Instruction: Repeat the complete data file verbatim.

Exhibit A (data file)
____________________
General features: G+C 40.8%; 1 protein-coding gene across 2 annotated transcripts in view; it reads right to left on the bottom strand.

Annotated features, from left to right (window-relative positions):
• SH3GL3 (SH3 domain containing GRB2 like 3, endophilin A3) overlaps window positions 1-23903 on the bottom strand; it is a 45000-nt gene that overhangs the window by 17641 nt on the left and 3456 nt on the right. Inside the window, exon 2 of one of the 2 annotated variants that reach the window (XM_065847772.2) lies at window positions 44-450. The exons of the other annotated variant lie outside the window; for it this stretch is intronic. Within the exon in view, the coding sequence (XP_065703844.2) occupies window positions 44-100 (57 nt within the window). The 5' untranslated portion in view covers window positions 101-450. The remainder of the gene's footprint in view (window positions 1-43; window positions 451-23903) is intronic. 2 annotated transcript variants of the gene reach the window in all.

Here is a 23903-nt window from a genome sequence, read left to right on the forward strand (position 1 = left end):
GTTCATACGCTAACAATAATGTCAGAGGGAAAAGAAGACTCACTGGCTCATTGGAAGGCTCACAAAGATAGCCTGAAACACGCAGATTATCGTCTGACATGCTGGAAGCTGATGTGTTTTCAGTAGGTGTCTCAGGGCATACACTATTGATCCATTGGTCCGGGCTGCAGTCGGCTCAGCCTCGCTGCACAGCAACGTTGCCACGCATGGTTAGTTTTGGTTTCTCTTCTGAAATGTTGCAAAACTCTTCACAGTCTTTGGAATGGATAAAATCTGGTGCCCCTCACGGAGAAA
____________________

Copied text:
General features: G+C 40.8%; 1 protein-coding gene across 2 annotated transcripts in view; it reads right to left on the bottom strand.

Annotated features, from left to right (window-relative positions):
• SH3GL3 (SH3 domain containing GRB2 like 3, endophilin A3) overlaps window positions 1-23903 on the bottom strand; it is a 45000-nt gene that overhangs the window by 17641 nt on the left and 3456 nt on the right. Inside the window, exon 2 of one of the 2 annotated variants that reach the window (XM_065847772.2) lies at window positions 44-450. The exons of the other annotated variant lie outside the window; for it this stretch is intronic. Within the exon in view, the coding sequence (XP_065703844.2) occupies window positions 44-100 (57 nt within the window). The 5' untranslated portion in view covers window positions 101-450. The remainder of the gene's footprint in view (window positions 1-43; window positions 451-23903) is intronic. 2 annotated transcript variants of the gene reach the window in all.

Here is a 23903-nt window from a genome sequence, read left to right on the forward strand (position 1 = left end):
GTTCATACGCTAACAATAATGTCAGAGGGAAAAGAAGACTCACTGGCTCATTGGAAGGCTCACAAAGATAGCCTGAAACACGCAGATTATCGTCTGACATGCTGGAAGCTGATGTGTTTTCAGTAGGTGTCTCAGGGCATACACTATTGATCCATTGGTCCGGGCTGCAGTCGGCTCAGCCTCGCTGCACAGCAACGTTGCCACGCATGGTTAGTTTTGGTTTCTCTTCTGAAATGTTGCAAAACTCTTCACAGTCTTTGGAATGGATAAAATCTGGTGCCCCTCACGGAGAAA